The Golden State is about to become a “sanctuary state.”
California Gov. Jerry Brown has signed a bill that places sharp limits on how state and local law enforcement agencies can cooperate with federal immigration authorities, placing California squarely and provocatively in conflict with President Donald Trump and his calls to deport millions of immigrants in the country unlawfully.
"These are uncertain times for undocumented Californians and their families,” the governor said in a signing statement that laid out what the measure will – and will not – do. “This bill strikes a balance that will protect public safety while bringing a measure of comfort to those families who are now living in fear every day.”
The bill, SB 54 by California Senate President pro Tem Kevin de León (D-Los Angeles), takes effect on Jan. 1, 2018. In broad terms, it extends local “sanctuary city” protections for immigrants living in California without legal documentation. (The governor, De León and some of the bill’s backers prefer not to use the term “sanctuary state” because it has become politically loaded and there is confusion over its precise meaning.)
Specifically, it bans state and local agencies, excluding the California Department of Corrections and Rehabilitation, from enforcing “holds” on people in custody. It blocks the deputization of police as immigration agents and bars state and local law enforcement agencies from inquiring into an individual’s immigration status.
And it prohibits new or expanded contracts with federal agencies to use California law enforcement facilities as detention centers, although it does not force the termination of existing contracts – including Orange County’s $22 million annual contract with U.S. Immigrations and Customs Enforcement (ICE).
“The California Values Act won’t stop ICE from trolling our streets. It will not provide full sanctuary. But it will put a kink – a large kink – in Trump’s perverse and inhumane deportation machine,” De León said at a news conference Thursday after the governor signed the bill. “California is building a wall – a wall of justice – against President Trump’s xenophobic, racist and ignorant immigration policies.”
Hear Capital Bureau Chief Ben Adler discuss the significance of this bill -- and the U.S. Department of Justice's response:
But under a deal struck between De León and Brown, an originally wide-ranging bill was narrowed down to address law enforcement concerns. For example, compared to previous versions, the final measure expands the list of crimes for which law enforcement can choose to notify and transfer someone to immigration authorities.
The agreement allows federal agents to interview people in custody, and state and local agencies can continue to participate in joint task forces with ICE and other federal agencies. The final legislation also drops an earlier provision that would have banned California law enforcement from sharing their databases for immigration enforcement.
The late amendments led California police chiefs to drop their opposition to the bill and shift their position to neutral. But, along with Republicans, sheriffs remain the measure’s leading critics.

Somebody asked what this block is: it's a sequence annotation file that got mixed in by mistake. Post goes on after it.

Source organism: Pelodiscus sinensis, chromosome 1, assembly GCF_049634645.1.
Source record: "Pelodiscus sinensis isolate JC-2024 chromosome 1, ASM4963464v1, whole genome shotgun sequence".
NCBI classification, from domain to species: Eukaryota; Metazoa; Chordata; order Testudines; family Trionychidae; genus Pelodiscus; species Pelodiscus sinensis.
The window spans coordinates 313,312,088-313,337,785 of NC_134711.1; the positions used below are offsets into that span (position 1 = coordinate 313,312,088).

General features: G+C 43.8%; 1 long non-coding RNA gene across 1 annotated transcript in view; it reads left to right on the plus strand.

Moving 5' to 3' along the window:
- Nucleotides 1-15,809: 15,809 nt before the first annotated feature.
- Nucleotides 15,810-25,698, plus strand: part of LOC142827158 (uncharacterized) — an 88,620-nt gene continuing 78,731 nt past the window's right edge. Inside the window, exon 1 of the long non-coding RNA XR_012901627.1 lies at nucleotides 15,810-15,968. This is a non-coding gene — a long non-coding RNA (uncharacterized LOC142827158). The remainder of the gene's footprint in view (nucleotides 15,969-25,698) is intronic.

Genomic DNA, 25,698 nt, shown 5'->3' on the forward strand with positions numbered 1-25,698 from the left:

“The bill that is in print now is significantly better than what was there,” Santa Barbara County Sheriff and California State Sheriffs’ Association president Bill Brown told Capital Public Radio last month after the deal with the governor was struck. But he said, as a result of the new law, “People who are chronic or serial criminals that just haven’t risen to a particular level of crime yet are going to go back out into the community, and people are going to be victimized.”
The Trump administration also slammed the bill signing.
“The State of California has now codified a commitment to returning criminal aliens back onto our streets, which undermines public safety, national security, and law enforcement,” Justice Department spokesman Devin O’Malley said in a statement. “Given the multiple high-profile incidents that have occurred in California in recent years, it is especially disappointing that state leaders have made it law to limit cooperation between local jurisdictions and immigration authorities attempting to keep Californians safe.”
But Romulo Avelica-Gonzalez, a Los Angeles immigrant who was detained earlier this year while taking his daughters to school, said the governor’s action made him feel very emotional.
“There will be a lot more tranquility in our community,“ Avelica-Gonzalez said in Spanish at De León's news conference. “We’re gonna be able to take our kids to school, go visit the doctor, go to courts, with the confidence that we won’t be detained.”
SB 54 passed both chambers of the California Legislature last month on the final day of session. All but three Democrats supported the bill, while no Republican voted for it.
One of many immigration measures
The sanctuary state bill was one of 34 new laws the governor signed Thursday, many also concerning immigrants.
One measure would make it illegal for a landlord to threaten to disclose a tenant's immigration status to get them to move out or to pay higher rent. Another measure states that businesses cannot allow federal immigration agents into non-public areas of their premises, unless there's a warrant. And another bill allows immigrants to receive in-state tuition when attending community college.
The Governor's Office says Brown still must act on another 423 bills by an October 15th deadline.
-Ben Bradford, Capital Public Radio
Gov. Brown's SB 54 Signing Statement